Stessco Albacore SC640 with Yamaha F200 is a silver bullet

Unloaded, this rig is quick off the mark and shows marvellous fuel economy for a boat powered by 200hp – up to 2.2km/L.

Over the years that we have been testing Stessco boats, it seems as though the Albacore line has evolved the furthest and fastest. From its factory on the northern side of Brisbane, Stessco has expanded the range of these plate aluminium boats to five models from 4.8m to 6.4m, and they’re customisable to a centre-console or a side-console variation.

On the test day we had a fairly special craft to ride in. It was destined for a coral farm in Western Australia. The 6.4m side console was fitted with a Yamaha F200 4-stroke outboard, and was a massive working space that could carry huge loads.

Unloaded, this rig is quick off the mark and shows marvellous fuel economy for a boat powered by 200hp – up to 2.2km/L.
It’s a broad and sturdy bait station with a shelf underneath and out of the mess.
The support from the duckboard also acts as a grab rail.
We’re unsure why the coral farm needs a live bait tank, but there it is in the back starboard corner.
These hatches on the transom give access to the electrics and isolators.
Now this is a serious side console! 6.4m of workhorse that’s bound for a coral farm in Western Australia.
The kill tank runs across the boat rather than along the keel.
There’s another small access hatch at the bottom of the console.
There’s no denying that there’s a mountain of work space in the 640 SC, complete with a little luxury in the form of padded gunwales.
There’s a transom door on the port side.
Stesscos come with a serious set of boarding stairs at the transom.
There are some substantial side pockets for your commonly used items.
Can you imagine this rig full of compressors and live coral?
That’s a meaty console with a removable panel you can flush mount your electronics into.
The raised front casting deck gives you a large amount of storage underneath.
The raised front casting deck gives you a large amount of storage underneath.
This Stessco finally has channels that direct water away from the hatch opening. Amen! This is potentially a dry storage area.
It goes without saying that the stability is pretty good. This boat is designed to have all sorts of compressors, product and work gear on board.
The electric motor plate is now standard on Albacore hulls.

If fact, I’m sure that the performance figures quoted in this article should come with a disclaimer – “boat tested empty” – because I think that in its working life it will never be as lightly loaded as when we tested it.

Maybe that’s why some of the performance figures were so sweet: economy of 2.2km/L at 41km/h and 3,500rpm is fantastic for a Yamaha F200 outboard. And it might also explain why Donovan Weeks looked like he was having so much fun running the boat back and forth during the video and photo runs. It looked like a rocket sled!

At wide open throttle and 6,000rpm it went 79km/h but the range halved – you got only 1.1km per litre of fuel burned – so as always, it’s a balance between economy and fun.

All of these figures were achieved with a Yamaha Reliance 17” stainless steel SDS propeller.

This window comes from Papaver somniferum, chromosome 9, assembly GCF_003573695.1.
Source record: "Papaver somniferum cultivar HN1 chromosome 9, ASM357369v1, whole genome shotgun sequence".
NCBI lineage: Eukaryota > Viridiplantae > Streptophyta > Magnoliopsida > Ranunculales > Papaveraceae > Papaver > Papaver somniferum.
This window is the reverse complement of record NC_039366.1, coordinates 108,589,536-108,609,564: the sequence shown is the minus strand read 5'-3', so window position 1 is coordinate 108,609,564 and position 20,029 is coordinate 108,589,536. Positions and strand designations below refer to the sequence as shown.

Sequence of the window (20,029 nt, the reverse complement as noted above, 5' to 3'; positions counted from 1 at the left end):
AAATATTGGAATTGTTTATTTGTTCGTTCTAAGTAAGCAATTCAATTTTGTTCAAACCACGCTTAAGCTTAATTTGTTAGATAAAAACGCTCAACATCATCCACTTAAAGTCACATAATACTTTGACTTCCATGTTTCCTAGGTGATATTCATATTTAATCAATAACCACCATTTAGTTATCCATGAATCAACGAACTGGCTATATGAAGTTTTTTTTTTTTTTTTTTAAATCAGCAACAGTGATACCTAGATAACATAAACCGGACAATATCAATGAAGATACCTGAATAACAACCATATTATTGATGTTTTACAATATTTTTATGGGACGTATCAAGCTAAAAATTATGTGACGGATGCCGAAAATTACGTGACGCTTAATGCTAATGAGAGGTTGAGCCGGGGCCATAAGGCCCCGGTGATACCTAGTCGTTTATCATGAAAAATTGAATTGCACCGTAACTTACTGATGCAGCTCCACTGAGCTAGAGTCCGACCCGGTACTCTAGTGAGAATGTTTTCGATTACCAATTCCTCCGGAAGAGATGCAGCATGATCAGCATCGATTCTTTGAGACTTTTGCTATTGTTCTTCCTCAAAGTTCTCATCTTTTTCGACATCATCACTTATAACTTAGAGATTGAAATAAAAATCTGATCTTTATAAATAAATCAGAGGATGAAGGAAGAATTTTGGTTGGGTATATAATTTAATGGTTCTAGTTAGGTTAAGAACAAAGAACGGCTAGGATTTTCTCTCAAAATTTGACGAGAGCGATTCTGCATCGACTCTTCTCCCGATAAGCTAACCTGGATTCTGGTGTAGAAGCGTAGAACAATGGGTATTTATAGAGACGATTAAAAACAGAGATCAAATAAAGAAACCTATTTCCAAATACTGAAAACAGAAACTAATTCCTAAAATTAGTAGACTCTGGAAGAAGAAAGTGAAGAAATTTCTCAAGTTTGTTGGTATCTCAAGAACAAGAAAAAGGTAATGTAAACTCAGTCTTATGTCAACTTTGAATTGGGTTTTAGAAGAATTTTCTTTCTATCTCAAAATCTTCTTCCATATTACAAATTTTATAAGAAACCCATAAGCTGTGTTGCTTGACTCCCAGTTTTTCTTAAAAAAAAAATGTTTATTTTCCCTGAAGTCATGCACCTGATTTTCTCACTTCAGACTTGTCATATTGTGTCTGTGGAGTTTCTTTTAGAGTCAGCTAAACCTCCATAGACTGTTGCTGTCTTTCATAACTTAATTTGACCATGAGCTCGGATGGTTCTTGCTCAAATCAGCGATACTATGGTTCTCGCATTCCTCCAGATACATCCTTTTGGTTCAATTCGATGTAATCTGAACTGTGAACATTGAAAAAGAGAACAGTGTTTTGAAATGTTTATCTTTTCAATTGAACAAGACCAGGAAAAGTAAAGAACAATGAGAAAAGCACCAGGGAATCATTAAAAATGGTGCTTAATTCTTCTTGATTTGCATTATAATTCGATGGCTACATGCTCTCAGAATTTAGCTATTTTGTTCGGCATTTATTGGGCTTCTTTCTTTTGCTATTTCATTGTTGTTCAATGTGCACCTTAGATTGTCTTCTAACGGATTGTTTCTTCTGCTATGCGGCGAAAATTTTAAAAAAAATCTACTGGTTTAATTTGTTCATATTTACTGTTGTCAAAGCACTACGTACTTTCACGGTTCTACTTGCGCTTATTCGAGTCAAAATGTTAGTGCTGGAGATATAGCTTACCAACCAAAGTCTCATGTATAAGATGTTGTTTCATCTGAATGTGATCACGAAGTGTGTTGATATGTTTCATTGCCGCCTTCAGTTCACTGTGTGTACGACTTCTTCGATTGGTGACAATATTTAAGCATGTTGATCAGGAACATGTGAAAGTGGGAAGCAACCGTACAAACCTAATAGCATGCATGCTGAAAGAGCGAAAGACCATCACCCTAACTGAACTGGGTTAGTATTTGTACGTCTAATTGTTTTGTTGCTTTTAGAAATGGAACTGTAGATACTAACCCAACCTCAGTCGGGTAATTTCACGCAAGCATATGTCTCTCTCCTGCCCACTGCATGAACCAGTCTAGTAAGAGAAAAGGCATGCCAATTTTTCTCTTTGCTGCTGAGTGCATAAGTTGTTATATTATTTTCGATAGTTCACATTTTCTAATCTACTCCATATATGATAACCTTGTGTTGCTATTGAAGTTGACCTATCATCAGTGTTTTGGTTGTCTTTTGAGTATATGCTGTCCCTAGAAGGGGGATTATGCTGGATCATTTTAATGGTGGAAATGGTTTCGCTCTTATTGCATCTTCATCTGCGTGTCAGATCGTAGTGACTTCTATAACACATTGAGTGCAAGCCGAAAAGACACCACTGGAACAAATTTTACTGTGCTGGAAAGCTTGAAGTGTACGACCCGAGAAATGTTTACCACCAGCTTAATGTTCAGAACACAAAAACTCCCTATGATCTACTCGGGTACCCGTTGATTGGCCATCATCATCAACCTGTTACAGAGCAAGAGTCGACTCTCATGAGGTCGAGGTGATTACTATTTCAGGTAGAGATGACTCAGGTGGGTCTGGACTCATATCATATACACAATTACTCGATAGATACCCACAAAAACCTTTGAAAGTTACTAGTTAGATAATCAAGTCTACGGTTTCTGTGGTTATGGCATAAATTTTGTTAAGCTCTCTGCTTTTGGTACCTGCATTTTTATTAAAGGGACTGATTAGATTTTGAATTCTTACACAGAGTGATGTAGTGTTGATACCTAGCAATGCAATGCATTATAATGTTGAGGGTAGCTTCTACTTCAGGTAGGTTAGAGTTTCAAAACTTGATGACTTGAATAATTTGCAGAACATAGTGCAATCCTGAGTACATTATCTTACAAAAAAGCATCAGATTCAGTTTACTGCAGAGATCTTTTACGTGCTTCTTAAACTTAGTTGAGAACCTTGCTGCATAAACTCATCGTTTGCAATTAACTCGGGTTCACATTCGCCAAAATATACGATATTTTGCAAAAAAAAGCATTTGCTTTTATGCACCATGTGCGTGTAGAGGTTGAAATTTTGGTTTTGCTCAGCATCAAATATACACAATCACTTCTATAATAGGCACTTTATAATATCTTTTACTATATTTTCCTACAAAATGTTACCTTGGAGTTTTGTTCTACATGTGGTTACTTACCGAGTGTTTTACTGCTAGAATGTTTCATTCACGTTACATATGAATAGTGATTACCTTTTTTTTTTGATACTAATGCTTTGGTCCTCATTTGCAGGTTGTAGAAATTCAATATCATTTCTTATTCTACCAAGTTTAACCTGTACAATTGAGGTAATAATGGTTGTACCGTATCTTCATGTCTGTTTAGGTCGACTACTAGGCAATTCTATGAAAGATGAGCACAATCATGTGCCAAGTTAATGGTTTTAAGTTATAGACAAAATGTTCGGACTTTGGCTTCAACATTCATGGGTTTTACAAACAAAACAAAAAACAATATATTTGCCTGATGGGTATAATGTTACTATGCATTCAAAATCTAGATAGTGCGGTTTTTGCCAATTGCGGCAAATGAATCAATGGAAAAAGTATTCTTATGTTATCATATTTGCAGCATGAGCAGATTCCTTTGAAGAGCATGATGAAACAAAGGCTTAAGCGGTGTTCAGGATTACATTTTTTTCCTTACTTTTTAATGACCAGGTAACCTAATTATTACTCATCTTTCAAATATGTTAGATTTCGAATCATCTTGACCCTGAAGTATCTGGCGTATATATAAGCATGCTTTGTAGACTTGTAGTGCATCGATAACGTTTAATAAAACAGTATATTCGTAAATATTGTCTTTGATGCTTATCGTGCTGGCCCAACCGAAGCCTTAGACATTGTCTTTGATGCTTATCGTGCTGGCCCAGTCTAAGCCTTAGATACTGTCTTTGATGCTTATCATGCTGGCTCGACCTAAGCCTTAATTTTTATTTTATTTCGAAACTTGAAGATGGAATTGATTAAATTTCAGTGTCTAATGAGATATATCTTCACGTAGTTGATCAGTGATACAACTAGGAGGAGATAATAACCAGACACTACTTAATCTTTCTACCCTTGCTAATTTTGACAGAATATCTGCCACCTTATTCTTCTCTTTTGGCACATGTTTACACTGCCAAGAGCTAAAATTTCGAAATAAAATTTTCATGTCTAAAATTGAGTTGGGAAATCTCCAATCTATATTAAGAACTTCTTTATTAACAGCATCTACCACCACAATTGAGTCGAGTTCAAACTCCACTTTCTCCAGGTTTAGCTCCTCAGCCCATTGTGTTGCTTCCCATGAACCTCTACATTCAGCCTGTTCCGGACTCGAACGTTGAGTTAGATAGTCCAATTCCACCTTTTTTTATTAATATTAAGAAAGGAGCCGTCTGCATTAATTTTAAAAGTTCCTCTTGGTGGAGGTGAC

As expected, there’s a substantial (220L) fuel tank underfloor which gives a theoretical range of nearly 500km at the most efficient cruising speeds.

Interestingly, when you watch the slow-motion runs of the boat in the Test Video (scan the QR code hereby) you can see the newly released SRH (Soft Riding Hull) in action. It has fully welded reverse chines from bow to transom.

“The older Albacores only had pressed chines that went up around half way,” said Donovan, “but these go all the way to the bow and make for a much drier ride.”

Behind the wheel, this was a much quieter hull than I expected it to be. There must be some good flotation and insulation under the self-draining deck, because I was expecting this tinny to sound tinny.

The one concession to any sort of luxury in this rig was the fancy Stessco seats and the padded gunwales.

The console is substantial, and I like Stessco’s new MFD mounting solution that involves a large piece of perspex covering the console opening. Anything that makes flush-mounting easier is a thumbs-up in my book.

And on a personal note, well done Stessco for having a go at making the underfloor storage areas actually dry. I’ve been banging on to aluminium boat manufacturers for years about this disadvantage of aluminium boat design, and they’ve tackled it with a welded lip and drainage channels built in to let the water flow around and away from the edge. Since it wasn’t belting down with rain on the test day, I didn’t get to see exactly how well the concept worked, but rest assured I’d rather my dry clothes and expensive fishing tackle in this hatch than 95% of the other hatches on the market.

Post COVID especially, boats are not as affordable as they used to be, however this boat motor and trailer package from Stessco with the 200hp Yamaha comes in at $90,036. For more information you can visit Stessco’s website on 

Length 6.495m
Beam 2.45m
Depth 1.53m
Bottom sheet 5mm
Side sheet 4mm
Max HP 200
Capacity 6 persons

RPM Speed (km/h) Economy (km/L)
Idle 3 3.0
1000 8 2.4
2000 14 1.7
3000 33 2.2
3500 41 2.2
4000 48 1.9
4500 57 1.8
5000 63 1.5
6000 79 1.1